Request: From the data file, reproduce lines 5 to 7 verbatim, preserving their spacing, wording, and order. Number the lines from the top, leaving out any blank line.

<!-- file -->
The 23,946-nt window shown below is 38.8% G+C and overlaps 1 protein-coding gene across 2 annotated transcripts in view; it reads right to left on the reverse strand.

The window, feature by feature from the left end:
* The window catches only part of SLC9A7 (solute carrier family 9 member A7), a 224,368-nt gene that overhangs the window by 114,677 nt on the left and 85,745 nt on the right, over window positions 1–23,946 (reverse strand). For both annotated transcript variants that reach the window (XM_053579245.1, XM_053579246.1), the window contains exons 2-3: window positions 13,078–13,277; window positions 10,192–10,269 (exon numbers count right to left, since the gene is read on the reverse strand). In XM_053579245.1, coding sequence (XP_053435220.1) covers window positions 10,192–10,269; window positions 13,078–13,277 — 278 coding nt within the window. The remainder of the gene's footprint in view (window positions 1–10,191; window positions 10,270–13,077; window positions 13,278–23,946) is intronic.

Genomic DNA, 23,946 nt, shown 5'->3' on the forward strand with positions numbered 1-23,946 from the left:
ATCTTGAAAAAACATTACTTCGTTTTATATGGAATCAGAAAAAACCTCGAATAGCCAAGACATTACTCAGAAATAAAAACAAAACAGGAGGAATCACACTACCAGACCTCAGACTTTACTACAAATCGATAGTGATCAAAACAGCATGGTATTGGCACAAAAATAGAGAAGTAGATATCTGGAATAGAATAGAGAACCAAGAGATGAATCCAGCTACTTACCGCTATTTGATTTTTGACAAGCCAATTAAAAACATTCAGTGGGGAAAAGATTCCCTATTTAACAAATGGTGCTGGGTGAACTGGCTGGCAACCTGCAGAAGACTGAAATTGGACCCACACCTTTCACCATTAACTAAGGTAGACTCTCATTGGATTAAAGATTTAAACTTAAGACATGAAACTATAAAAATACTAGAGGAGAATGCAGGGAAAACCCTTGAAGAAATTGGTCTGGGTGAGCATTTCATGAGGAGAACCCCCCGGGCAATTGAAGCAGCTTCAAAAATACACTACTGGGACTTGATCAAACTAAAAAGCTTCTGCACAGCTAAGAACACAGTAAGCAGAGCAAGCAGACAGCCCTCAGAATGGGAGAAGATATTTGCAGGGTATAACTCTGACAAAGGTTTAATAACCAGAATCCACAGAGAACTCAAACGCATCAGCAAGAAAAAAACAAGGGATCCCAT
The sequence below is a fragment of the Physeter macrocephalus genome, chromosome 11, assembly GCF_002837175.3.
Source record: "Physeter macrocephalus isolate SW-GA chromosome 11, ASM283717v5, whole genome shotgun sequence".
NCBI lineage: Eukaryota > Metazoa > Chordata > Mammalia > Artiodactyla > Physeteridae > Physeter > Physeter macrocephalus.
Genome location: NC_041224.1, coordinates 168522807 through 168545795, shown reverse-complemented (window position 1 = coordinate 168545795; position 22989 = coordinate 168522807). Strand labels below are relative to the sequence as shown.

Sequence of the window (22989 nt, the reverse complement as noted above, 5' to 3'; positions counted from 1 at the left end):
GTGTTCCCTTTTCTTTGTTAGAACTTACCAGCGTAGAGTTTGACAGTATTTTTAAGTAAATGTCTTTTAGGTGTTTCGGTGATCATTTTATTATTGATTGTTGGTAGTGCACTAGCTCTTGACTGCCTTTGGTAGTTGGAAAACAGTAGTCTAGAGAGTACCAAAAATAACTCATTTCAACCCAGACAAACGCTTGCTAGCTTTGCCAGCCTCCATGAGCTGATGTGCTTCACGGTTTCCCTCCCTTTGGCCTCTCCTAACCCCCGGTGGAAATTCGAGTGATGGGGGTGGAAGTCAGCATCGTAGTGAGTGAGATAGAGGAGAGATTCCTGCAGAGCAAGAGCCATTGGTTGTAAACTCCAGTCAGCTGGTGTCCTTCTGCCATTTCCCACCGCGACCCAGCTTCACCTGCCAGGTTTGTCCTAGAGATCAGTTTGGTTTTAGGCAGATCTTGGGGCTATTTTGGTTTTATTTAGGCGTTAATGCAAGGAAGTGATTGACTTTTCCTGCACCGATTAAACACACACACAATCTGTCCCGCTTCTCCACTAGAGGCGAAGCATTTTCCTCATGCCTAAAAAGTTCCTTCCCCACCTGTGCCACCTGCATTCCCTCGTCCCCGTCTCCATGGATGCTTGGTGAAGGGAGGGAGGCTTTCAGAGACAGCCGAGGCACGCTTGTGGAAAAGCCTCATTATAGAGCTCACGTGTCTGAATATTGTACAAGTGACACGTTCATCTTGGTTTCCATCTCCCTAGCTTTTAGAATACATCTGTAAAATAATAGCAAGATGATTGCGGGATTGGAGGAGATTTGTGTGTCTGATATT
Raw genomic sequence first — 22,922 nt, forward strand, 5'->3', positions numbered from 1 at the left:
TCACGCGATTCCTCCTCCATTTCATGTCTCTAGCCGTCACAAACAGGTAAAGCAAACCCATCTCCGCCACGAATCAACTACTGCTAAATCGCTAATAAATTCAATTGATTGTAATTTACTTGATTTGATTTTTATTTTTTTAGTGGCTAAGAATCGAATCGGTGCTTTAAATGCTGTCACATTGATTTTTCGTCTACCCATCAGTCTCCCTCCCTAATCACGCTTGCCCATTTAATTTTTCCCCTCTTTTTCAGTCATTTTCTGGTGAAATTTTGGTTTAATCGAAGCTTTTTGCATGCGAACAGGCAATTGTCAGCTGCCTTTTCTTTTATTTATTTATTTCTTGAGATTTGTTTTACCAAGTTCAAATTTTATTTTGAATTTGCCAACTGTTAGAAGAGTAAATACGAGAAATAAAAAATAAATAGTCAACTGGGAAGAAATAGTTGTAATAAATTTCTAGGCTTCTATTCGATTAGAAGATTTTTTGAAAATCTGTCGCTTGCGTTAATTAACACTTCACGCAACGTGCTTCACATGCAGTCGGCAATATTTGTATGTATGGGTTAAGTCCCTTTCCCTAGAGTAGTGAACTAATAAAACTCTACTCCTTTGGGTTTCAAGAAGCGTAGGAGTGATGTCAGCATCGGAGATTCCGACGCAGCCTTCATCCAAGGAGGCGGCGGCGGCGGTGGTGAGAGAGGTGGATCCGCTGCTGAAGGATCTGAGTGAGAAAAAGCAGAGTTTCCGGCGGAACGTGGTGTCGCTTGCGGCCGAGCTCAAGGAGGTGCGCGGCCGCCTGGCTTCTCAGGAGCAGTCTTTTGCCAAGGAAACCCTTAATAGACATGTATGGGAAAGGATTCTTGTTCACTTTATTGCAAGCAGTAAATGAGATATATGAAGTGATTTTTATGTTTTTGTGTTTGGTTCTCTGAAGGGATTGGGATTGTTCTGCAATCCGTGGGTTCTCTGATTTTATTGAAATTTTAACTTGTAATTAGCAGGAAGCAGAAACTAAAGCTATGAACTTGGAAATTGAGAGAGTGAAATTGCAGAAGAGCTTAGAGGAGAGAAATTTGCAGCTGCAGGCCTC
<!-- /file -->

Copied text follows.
ATCTTGAAAAAACATTACTTCGTTTTATATGGAATCAGAAAAAACCTCGAATAGCCAAGACATTACTCAGAAATAAAAACAAAACAGGAGGAATCACACTACCAGACCTCAGACTTTACTACAAATCGATAGTGATCAAAACAGCATGGTATTGGCACAAAAATAGAGAAGTAGATATCTGGAATAGAATAGAGAACCAAGAGATGAATCCAGCTACTTACCGCTATTTGATTTTTGACAAGCCAATTAAAAACATTCAGTGGGGAAAAGATTCCCTATTTAACAAATGGTGCTGGGTGAACTGGCTGGCAACCTGCAGAAGACTGAAATTGGACCCACACCTTTCACCATTAACTAAGGTAGACTCTCATTGGATTAAAGATTTAAACTTAAGACATGAAACTATAAAAATACTAGAGGAGAATGCAGGGAAAACCCTTGAAGAAATTGGTCTGGGTGAGCATTTCATGAGGAGAACCCCCCGGGCAATTGAAGCAGCTTCAAAAATACACTACTGGGACTTGATCAAACTAAAAAGCTTCTGCACAGCTAAGAACACAGTAAGCAGAGCAAGCAGACAGCCCTCAGAATGGGAGAAGATATTTGCAGGGTATAACTCTGACAAAGGTTTAATAACCAGAATCCACAGAGAACTCAAACGCATCAGCAAGAAAAAAACAAGGGATCCCAT
The sequence below is a fragment of the Physeter macrocephalus genome, chromosome 11, assembly GCF_002837175.3.
Source record: "Physeter macrocephalus isolate SW-GA chromosome 11, ASM283717v5, whole genome shotgun sequence".